France To Lose Triple A Debt Rating

France says rating safe despite Moody's warning, weak growth
(Reuters) - France vowed to defend its triple-A credit rating on Tuesday after a warning shot from ratings agency Moody's which prompted Paris to acknowledge growth would probably miss its targets and more belt tightening could be needed before elections next year. Moody's raised the prospect on Monday of one of the pillars of the euro zone losing its coveted triple-A status, saying it could place France on negative outlook in the next three months if the costs for helping to bail out banks and other euro zone members overstretched its budget. Moody's also warned of a weakening in France's economic growth outlook, which could complicate efforts to cut a budget deficit forecast for 5.7 percent of gross domestic product (GDP) this year -- roughly the same level as bailed out Portugal. Economic growth in France, the euro zone's second-largest economy, ground to a halt in the second quarter. While most economists expect a pick-up this year, they see weak growth continuing in the medium-term as unemployment remains mired at around 9 percent, undermining domestic consumption. Finance Minister Francois Baroin acknowledged the government's 2012 growth target of 1.75 percent was too high and would have to be adjusted, without saying by how much or when. "It is probably too high compared to the development of the economic situation ... We will adapt it, that much is clear," he told France 2 television. He said, however, that France's triple-A -- essential to the euro zone's 440 billion euro ($605 billion) EFSF rescue fund, which is largely underwritten by Germany and France -- was safe because Paris stood ready to take additional budgetary steps.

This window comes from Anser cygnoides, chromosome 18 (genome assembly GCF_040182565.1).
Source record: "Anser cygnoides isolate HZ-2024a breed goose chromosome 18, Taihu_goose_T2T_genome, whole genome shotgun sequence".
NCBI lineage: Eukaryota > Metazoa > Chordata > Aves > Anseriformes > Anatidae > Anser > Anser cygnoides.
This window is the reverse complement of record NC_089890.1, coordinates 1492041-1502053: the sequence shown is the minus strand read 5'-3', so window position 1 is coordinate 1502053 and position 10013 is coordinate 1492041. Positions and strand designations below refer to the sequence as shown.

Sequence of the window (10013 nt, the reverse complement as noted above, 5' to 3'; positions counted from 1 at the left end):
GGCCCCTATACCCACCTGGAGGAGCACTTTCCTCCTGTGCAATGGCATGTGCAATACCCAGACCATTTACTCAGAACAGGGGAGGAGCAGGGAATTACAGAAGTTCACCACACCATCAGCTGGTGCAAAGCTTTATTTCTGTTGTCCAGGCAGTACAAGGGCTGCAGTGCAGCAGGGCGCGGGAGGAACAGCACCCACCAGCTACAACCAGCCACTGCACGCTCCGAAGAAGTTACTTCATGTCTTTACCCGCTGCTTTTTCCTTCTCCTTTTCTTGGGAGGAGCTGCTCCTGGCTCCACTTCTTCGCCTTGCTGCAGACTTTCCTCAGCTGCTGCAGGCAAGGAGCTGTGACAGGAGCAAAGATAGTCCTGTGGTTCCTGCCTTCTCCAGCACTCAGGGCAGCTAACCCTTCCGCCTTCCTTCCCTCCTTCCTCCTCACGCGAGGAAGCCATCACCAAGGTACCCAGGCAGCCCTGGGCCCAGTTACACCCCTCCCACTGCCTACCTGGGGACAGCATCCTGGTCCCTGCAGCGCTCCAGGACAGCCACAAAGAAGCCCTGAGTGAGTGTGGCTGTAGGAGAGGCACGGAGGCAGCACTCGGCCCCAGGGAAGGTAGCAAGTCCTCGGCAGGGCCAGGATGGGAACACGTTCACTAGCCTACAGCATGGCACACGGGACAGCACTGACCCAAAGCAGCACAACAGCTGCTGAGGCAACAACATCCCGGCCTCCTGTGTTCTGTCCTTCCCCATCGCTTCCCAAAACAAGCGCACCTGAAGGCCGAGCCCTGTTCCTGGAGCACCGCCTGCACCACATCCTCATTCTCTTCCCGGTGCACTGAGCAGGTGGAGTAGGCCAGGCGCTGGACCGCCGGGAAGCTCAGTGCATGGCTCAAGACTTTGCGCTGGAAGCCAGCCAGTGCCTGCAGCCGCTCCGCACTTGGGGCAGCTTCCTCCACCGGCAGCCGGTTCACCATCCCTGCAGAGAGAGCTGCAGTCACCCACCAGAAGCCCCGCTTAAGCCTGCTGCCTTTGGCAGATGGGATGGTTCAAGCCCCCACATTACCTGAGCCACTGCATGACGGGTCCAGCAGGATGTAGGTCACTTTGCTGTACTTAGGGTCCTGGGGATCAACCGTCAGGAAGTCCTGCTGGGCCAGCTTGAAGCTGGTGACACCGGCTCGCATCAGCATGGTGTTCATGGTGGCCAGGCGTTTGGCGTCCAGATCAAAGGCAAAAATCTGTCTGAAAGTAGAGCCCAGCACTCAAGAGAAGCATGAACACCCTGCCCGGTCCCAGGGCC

My view: 
How do you know when a politician is lying?

When someone without an axe to grind gives an honest assessment, in this case Moodys, and the politician says the opposite.

Socialist France has been in financial difficulty for years.

The problems are now only coming to light in the bond market.

France will lose its triple A rating soon, as it has failed to control deficit spending.

Political dreams of an immaculate recovery are fleeting thoughts now, as the reality of high unemployment sets in.

Soon, France will need to ditch the Euro.

Bring on devaluation and the Franc!

Or better yet, default on most of the debt and return to sound money - gold.